There was fresh protests in China.
Several hundred people staged a new protest in Urumqi on Tuesday, demanding the release of relatives detained in connection with weekend demonstrations by ethnic Uyghur residents in China's far western Xinjiang region.
The crowd of 200 to 300 -- mostly women and elderly -- quickly formed as local authorities were taking members of the media on a tour of a neighborhood that was heavily damaged during riots over the weekend, witnesses said.
Riot police quickly moved in to defuse the standoff as the demonstrators shouted the names of family members they wanted released.
The protest is the latest sign that tensions are still simmering in the Xinjiang capital, where violent demonstrations have left 156 people dead and more than 1,000 injured, according to the regional public security department.
In Honduras, there may be a break through.
Honduras’ interim government gave hints Tuesday of a possible solution to a crisis caused by a coup, expressing the first signs of flexibility about the possible return of ousted leader Manuel Zelaya.
Roberto Micheletti, who took over following the June 28 coup, applauded the announcement that Costa Rican President Oscar Arias has agreed to mediate efforts to end the standoff.
Arias “is a man with a lot of credibility in the world,” Micheletti told HRN radio. “We are open to dialogue. We want to be heard.”
U.S. Secretary of State Hillary Rodham Clinton announced that Arias would take part after met privately in Washington with Zelaya.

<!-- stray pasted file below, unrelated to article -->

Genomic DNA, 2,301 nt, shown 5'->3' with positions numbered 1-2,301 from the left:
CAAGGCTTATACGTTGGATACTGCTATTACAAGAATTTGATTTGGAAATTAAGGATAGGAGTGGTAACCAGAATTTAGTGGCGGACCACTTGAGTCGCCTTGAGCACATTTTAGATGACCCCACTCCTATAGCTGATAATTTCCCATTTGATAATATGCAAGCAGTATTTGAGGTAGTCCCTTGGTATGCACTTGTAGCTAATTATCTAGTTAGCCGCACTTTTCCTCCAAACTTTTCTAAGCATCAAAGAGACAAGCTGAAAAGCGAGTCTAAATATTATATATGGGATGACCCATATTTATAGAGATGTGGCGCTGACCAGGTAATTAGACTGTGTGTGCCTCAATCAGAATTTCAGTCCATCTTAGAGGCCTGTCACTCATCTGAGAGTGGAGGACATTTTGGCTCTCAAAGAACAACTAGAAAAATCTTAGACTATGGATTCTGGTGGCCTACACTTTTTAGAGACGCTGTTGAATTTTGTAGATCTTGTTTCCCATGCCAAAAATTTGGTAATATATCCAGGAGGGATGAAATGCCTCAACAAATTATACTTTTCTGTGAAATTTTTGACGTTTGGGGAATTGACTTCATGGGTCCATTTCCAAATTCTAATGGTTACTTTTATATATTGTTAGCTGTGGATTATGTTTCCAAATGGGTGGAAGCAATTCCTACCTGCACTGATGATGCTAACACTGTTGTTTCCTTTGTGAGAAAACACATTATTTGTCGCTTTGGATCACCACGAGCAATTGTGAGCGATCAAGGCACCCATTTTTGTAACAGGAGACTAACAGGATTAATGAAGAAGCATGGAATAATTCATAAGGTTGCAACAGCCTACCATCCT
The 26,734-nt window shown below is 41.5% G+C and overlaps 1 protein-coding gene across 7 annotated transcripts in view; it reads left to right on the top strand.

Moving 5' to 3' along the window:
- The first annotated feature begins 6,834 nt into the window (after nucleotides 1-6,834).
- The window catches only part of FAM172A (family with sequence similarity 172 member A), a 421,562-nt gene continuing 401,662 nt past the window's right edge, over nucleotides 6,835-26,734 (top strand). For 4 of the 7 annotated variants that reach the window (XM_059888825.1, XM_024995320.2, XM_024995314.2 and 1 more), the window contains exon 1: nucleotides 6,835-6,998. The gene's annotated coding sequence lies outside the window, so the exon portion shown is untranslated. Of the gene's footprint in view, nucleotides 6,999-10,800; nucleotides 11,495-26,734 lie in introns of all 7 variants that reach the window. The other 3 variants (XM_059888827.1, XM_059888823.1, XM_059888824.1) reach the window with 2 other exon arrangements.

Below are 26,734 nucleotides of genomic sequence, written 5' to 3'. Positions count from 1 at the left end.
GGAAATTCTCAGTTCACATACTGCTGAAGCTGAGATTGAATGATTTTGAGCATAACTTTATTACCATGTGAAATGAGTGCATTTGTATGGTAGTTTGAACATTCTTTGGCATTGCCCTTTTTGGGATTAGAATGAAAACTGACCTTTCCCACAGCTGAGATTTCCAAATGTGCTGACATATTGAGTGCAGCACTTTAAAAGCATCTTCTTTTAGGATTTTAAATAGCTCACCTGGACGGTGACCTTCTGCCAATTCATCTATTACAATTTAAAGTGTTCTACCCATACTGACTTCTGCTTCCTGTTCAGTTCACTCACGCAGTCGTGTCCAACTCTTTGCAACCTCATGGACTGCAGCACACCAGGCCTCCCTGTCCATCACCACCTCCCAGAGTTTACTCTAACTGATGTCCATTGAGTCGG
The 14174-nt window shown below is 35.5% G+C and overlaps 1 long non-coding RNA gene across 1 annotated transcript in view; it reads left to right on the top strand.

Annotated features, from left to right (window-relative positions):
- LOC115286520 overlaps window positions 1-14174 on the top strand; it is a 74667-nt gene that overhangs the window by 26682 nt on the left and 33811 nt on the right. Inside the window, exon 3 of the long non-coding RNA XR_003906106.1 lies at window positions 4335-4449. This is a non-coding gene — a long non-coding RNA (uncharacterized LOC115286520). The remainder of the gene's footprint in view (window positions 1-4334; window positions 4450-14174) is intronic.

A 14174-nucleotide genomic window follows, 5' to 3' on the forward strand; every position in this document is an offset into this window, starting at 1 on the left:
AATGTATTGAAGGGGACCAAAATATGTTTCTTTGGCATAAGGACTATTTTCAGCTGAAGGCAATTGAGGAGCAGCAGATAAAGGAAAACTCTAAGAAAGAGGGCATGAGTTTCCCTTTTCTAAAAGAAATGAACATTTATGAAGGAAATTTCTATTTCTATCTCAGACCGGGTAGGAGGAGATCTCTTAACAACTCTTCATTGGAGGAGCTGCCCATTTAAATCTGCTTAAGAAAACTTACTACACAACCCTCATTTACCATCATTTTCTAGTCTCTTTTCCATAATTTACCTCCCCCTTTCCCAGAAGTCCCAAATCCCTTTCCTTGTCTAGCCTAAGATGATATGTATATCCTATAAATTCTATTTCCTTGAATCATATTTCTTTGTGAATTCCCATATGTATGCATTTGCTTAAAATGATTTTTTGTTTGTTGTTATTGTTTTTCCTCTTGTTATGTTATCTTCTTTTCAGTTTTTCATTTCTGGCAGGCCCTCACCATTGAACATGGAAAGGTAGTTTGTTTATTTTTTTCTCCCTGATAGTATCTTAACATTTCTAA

In Russia, Vladimir Putin lectured President Obama on Cold War history.
He normally does not do breakfast meetings, it's not his style,” said an Obama adviser, who hastened to add that the president “definitely was ready for this one and was definitely enjoying the interaction.
”The meeting was long –- dominated for the first hour by Putin's harangue on the Cold War, the very subject Obama said he did not come to Russia to talk about -– and intense, if not tense, aides said.“I found him to be tough, smart, shrewd, very unsentimental, very pragmatic,”
Obama said in an interview with Fox News afterward. “And on areas where we disagree, like Georgia, I don't anticipate a meeting of the minds anytime soon.
”At the beginning of the meeting, Putin and Obama made short statements. Obama saluted Putin for “extraordinary work ... on behalf of the Russian people.”
Most of the coverage revolved around Michael Jackson's funeral however there was some other news. There's a bit of disagreement in the Democratic Party. The President's advisor, Laura Tyson, suggested that another stimulus may be necessary. The president wouldn't take the idea off the table. Then, later in the evening, Harry Reid put some cold water on that idea.
The noose is tightening around Congressman Murtha. An "associate" of his has just been indicted on charges related to corruption. Meanwhile, disgraced former professor, Ward Churchill, lost his suit and still has no job. Al Franken was officially sworn in as the Senator from Minnesota.
Lance Armstrong is now within seconds of taking the lead in the Tour De France. There was conflicting reports regarding Lebron James' future in Cleveland. In the morning, a report surfaced that James told free agent Trevor Ariza that he planned on staying in Cleveland past his contract end at the end of next year. Then, later in the day, it was reported that James and Ariza didn't discuss James future in Cleveland. Manny Ramirez was thrown out of the game against the New York Mets for arguing balls and strikes. (on a ball that looked several inches outside) Joe Sakic retired after what should be a hall of fame career of 20 years. Finally, the Detroit Pistons named current Cavalier assistant coach, John Kuester, their new head coach. (a curious move since they fired Michael Curry supposedly because he wasn't experienced enough)